The appeal’s final witness was head of section for animal welfare at the Norwegian Food Safety Authority, Torunn Knævelsrud. Torunn Knævelsrud first explained the role of the Norwegian Food Safety Authority. The agency proposes rules and regulations, which are then drawn up by the Ministry of Agriculture and Food. The Food Safety Authority conducts inspections and, if necessary, makes administrative decisions to implement measures in individual cases. They also work in an advisory capacity and with communications.
The Food Safety Authority is currently preparing a new regulation with regard to dog breeding. It will probably be submitted for consultation this autumn or winter. The breeding regulation does not include measures for particular named breeds. Torunn Knævelsrud explained why not:
“We want a regulation that will cover the breeding of all dogs, regardless of whether they are purebred or mongrels, and regardless of whether the breeder is affiliated with an organisation or not. Today, a breeder just needs to terminate their membership of a breed club if they think the breeding rules are too strict, and can then continue breeding independently. Mongrels and unregistered dogs can have diseases and defects, too. Therefore assessments must be made at an individual level, with the individual dog and breeder, not at a breed level,” she stated.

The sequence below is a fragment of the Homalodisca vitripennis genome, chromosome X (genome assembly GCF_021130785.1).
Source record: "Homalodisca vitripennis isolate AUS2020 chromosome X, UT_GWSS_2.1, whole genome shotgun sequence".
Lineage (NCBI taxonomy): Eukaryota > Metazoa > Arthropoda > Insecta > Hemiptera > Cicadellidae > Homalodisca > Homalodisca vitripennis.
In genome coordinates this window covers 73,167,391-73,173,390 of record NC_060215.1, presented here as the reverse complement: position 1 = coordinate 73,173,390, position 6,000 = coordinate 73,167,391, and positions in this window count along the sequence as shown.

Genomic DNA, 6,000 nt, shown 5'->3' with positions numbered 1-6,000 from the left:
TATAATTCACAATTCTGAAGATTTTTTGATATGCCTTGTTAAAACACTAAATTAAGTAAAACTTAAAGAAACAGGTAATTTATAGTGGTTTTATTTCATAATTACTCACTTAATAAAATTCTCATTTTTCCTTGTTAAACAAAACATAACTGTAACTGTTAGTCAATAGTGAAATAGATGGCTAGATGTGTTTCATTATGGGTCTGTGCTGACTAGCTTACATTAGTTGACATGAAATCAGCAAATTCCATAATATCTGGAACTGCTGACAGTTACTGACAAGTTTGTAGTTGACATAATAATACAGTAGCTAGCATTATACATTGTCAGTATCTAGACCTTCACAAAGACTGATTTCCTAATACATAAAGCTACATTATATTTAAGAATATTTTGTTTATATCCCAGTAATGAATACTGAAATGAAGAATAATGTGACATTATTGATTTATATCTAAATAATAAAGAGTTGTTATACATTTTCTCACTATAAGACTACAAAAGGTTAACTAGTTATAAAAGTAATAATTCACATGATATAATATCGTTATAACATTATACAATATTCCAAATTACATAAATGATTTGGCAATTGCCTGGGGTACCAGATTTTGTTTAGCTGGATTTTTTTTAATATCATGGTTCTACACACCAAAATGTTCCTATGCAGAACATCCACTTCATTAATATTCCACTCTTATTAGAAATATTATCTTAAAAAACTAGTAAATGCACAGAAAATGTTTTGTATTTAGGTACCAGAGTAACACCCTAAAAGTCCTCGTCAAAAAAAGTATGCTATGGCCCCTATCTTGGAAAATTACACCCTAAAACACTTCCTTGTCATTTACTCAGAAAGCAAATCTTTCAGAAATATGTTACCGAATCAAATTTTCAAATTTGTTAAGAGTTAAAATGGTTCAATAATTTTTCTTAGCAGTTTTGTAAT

The new regulation will require breeders to be registered. They must also have a breeding plan, even if they aren’t affiliated with a breed club or breeding organisation.
Torunn Knævelsrud described section 25 of the Animal Welfare Act, which Oslo District Court found the NKK and the other parties to have breached, as too harsh and unclear.
“It is necessary to go into more detail about where the line goes. If all the breeding that involves the slightest risk of disease or suffering is banned, it won’t be possible to work with animal breeding at all. It won’t be legal to work with crossbreeding either, such as there have been calls for. It’s impossible to guarantee that defects won’t arise,” she stressed.
Breed ban rejected